Statistics and Medical Experimentation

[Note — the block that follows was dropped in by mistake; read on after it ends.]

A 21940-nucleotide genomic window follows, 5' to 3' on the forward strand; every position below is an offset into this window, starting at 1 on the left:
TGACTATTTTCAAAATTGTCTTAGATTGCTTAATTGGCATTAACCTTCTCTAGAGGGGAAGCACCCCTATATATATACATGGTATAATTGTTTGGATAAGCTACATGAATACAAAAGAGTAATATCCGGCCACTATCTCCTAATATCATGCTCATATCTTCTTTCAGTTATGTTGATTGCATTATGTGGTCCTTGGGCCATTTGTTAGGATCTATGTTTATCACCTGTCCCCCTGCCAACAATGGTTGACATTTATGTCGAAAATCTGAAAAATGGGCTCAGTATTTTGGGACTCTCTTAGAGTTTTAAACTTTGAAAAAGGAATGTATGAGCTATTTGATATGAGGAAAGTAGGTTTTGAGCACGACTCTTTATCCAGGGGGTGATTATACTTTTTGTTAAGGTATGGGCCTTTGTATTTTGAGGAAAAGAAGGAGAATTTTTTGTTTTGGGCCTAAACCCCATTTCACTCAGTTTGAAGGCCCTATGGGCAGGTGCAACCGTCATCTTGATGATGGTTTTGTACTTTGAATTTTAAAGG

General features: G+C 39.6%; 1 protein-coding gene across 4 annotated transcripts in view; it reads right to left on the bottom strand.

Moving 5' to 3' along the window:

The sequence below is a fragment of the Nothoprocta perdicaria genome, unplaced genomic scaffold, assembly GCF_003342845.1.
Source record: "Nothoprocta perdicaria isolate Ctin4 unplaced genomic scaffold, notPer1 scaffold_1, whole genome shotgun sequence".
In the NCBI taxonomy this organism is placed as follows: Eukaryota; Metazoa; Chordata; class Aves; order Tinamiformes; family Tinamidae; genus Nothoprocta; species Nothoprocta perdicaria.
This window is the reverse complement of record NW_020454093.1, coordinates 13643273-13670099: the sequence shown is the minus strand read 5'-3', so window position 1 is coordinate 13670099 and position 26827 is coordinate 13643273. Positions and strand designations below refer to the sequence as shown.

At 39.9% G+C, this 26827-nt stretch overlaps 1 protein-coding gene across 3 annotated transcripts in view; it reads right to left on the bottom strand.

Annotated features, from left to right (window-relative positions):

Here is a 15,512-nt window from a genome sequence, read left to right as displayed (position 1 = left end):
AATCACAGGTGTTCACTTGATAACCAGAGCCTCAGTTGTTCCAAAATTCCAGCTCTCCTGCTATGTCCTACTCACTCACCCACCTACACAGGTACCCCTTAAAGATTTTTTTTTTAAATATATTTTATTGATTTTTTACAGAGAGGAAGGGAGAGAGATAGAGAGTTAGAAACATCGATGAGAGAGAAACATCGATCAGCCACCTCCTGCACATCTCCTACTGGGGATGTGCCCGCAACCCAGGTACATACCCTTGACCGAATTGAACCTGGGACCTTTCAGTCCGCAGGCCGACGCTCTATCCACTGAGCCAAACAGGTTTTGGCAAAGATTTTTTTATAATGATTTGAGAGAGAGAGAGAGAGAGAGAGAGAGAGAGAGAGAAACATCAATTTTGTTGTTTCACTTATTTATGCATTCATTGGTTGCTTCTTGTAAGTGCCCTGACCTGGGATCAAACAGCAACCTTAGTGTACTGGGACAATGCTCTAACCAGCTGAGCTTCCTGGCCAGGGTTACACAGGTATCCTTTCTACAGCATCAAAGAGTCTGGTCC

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<ul><li><p>Statistics and Medical ExperimentationAuthor(s): James A. Hagans and Paul MeierSource: Biometrics, Vol. 31, No. 4 (Dec., 1975), p. 996Published by: International Biometric SocietyStable URL: http://www.jstor.org/stable/2529829 .Accessed: 25/06/2014 02:10</p><p>Your use of the JSTOR archive indicates your acceptance of the Terms &amp; Conditions of Use, available at .http://www.jstor.org/page/info/about/policies/terms.jsp</p><p> .JSTOR is a not-for-profit service that helps scholars, researchers, and students discover, use, and build upon a wide range ofcontent in a trusted digital archive. We use information technology and tools to increase productivity and facilitate new formsof scholarship. For more information about JSTOR, please contact support@jstor.org.</p><p> .</p><p>International Biometric Society is collaborating with JSTOR to digitize, preserve and extend access toBiometrics.</p><p>http://www.jstor.org </p><p>This content downloaded from 185.44.77.40 on Wed, 25 Jun 2014 02:10:11 AMAll use subject to JSTOR Terms and Conditions</p><p>http://www.jstor.org/action/showPublisher?publisherCode=ibshttp://www.jstor.org/stable/2529829?origin=JSTOR-pdfhttp://www.jstor.org/page/info/about/policies/terms.jsphttp://www.jstor.org/page/info/about/policies/terms.jsp</p></li><li><p>996 BIOMETRICS, DECEMBER 1975 </p><p>From James A. Hagans VACO Cooperative Studies Program Medical Research Service </p><p>Washington, D.C. To the Editor of Biometrics: </p><p>The article on "Statistics and Medical Experimentation" by Paul Meier [Biometrics 31:511-29, June, 1975] was both thoughtful and provocative. I should appreciate the opportunity to express the opinion that decisions made during the course of a clinical trial should be based on valid conclusions substantiated by the experimental data. On the surface, any other course of action seems pure folly, and decisions made sooner than that would of course abort and in general destroy the ability to ever attain a valid conclusion. It is certainly time that the professions (medical research and medical biostatistical) unite and support some such rational position, and remove this area once and for all from the political arena (and other arenas perhaps equally undesirable or worse such as that of the economic, personal glory, financial reward, etc.) Just as there can be no therapy without risk, there can be no medical experimentation without risk. It is highly desirable that society recognize this (I personally think most do) and that individuals participate with this in mind. Medical experimentation is serious business, should not exist (exclusive of pilot trials) except on a sound scientific base, and should be stopped when valid con- clusions are obtained-but not before-certainly not out of fear, or political considerations or based on hunches. It should be recognized that any therapeutic trial carried to the point of valid conclusions demonstrating one therapy superior to another at once becomes "unethical" in hindsight. It is perhaps a greater digression to stop a trial short of valid conclusions on the presumption that one therapy might be better than the other (i.e., at the earliest appearance of a trend). </p><p>Occasionally, a trial must be stopped short of conclusions where, for example, it becomes clear that prior planning was in gross error, or that sample sizes beyond the resources available would be necessary for valid conclusions, or that no hope exists within the frame of the trial (i.e., poor execution of a trial, defectively planned trial, or an unanticipated major event occurs not planned for and not able to be properly evaluated in the frame of the present trial, etc.)-situations perhaps not far removed from that of the well known UGDP effort-but when this is done, it should be so reported and with an urgent statement that an appropriate trial be reinstituted to provide conclusions to the important questions left unanswered in the aborted trial. Rarely have I see such a report in the literature, yet such situations in real life are not all that uncommon. This less than candid, if not less than honest, predicament seems to be endorsed not only by the medical researcher and medical biostatistician, but perhaps also by the granting agencies and controllers of medical research publications, etc. (It is rumored that it is difficult to have "negative results" published.) Admittedly it takes courage, but presumably not beyond the call of duty, to publicly acknowledge the expenditure of large sums of money that failed to provide answers to the questions addressed. The pressures are great to make such situations count for something. The medical biostatistician can help this situation by assuming his proper role as a collaborating health-scientist professional rather than the more common role analogous to a shoe clerk, so aptly described recently by IDJ Bross in the November '74 issue of The American Statistician. (Parenthetically, this would be greatly enhanced by proper education, training and certification of the medical biostatistician-a far cry from the present graduate who at least grasps something of the theory behind statistical practice, but preciously little of anything else.) I suggest a joint committee of medical biostatisticians and medical researchers could be appointed to consider this most serious problem and offer a rational solution, else the door to the barn may be closed after the horse is gone. </p><p>I further urge the Editor of Biometrics to actively solicit and publish additional views and opinions on the vitally important issues Paul Meier has so aptly raised in his landmark article. Constructive dialogue is sorely needed, and long overdue. </p><p>This content downloaded from 185.44.77.40 on Wed, 25 Jun 2014 02:10:11 AMAll use subject to JSTOR Terms and Conditions</p><p>http://www.jstor.org/page/info/about/policies/terms.jsp</p><p>Article Contentsp. 996</p><p>Issue Table of ContentsBiometrics, Vol. 31, No. 4 (Dec., 1975), pp. i-ii+803-1029+iii-xxxviVolume Information [pp. ]Front Matter [pp. ]A Biometrics Invited Paper. A Review of Response Surface Methodology from a Biometric Viewpoint [pp. 803-851]Comparison of Logistic Equations for Population Growth [pp. 853-862]On the Use of Indicator Variables for Studying the Time-Dependence of Parameters in a Response-Time Model [pp. 863-872]One-Sided Tolerance Limits for a Logistic Distribution Based on Censored Samples [pp. 873-880]Tests for Association of Gene Frequencies at Several Loci in Random Mating Diploid Populations [pp. 881-888]An Improved Life Table Method [pp. 889-899]The Statistical Analysis of Density Dependence [pp. 901-911]An Improved Spearman-Type Estimator for the Exponential Parameter [pp. 913-920]The Use and Analysis of Multiple Responses in Multicompartment Cellular Systems [pp. 921-929]A Case Study in Techniques of Allocation [pp. 931-942]Shorter Communications393: Some Interrelationships among the Regression Coefficient Estimates Arising in a Class of Models Appropriate to Response-Time Data [pp. 943-947]394: The Analysis of Binary Responses from Toxicological Experiments Involving Reproduction and Teratogenicity [pp. 949-952]395: A Note on Minimum Chi-Square Statistics in Contingency Tables [pp. 953-956]396: Remarks on the Conservatism of $\Sigma$(0 - E)$^2$/E in Survival Data [pp. 957-961]397: On the Existence of Levelled Beehive Designs [pp. 963-967]398: Disconnectedness and Variance Component Estimation [pp. 969-977]399: A First Mathematical Approximation of Cerebral Cortical Responses to Cerebello-Thalamic Signals Using a Thermodynamic Analogue [pp. 979-985]400: A Method for Combining Non-Independent, One-Sided Tests of Significance [pp. 987-992]401: The Calculation of Inbreeding Coefficients [pp. 993]</p><p>CorrespondenceGroup Testing with the Goal of Estimation [pp. 994-995]Statistics and Medical Experimentation [pp. 996]</p><p>Book ReviewsReview: untitled [pp. 997]Review: untitled [pp. 997]Review: untitled [pp. 997]Review: untitled [pp. 997-998]Review: untitled [pp. 998]Review: untitled [pp. 998-999]</p><p>Abstracts [pp. 1000-1018]Corrections: A Cluster Analysis Method for Grouping Means in the Analysis of Variance [pp. 1019]Corrections: "A Test for Differences between Treatment Means When Several Dose Levels are Compared with a Zero Dose Level" and "The Comparison of Several Dose Levels with a Zero Dose Control" [pp. 1019]Corrections: Studies in the Combination of Bioassay Results [pp. 1019]The Biometric Society [pp. 1020-1023]News and Announcements [pp. 1024-1028]Papers to be Published in Biometrics [pp. 1029]Back Matter [pp. ]</p></li></ul>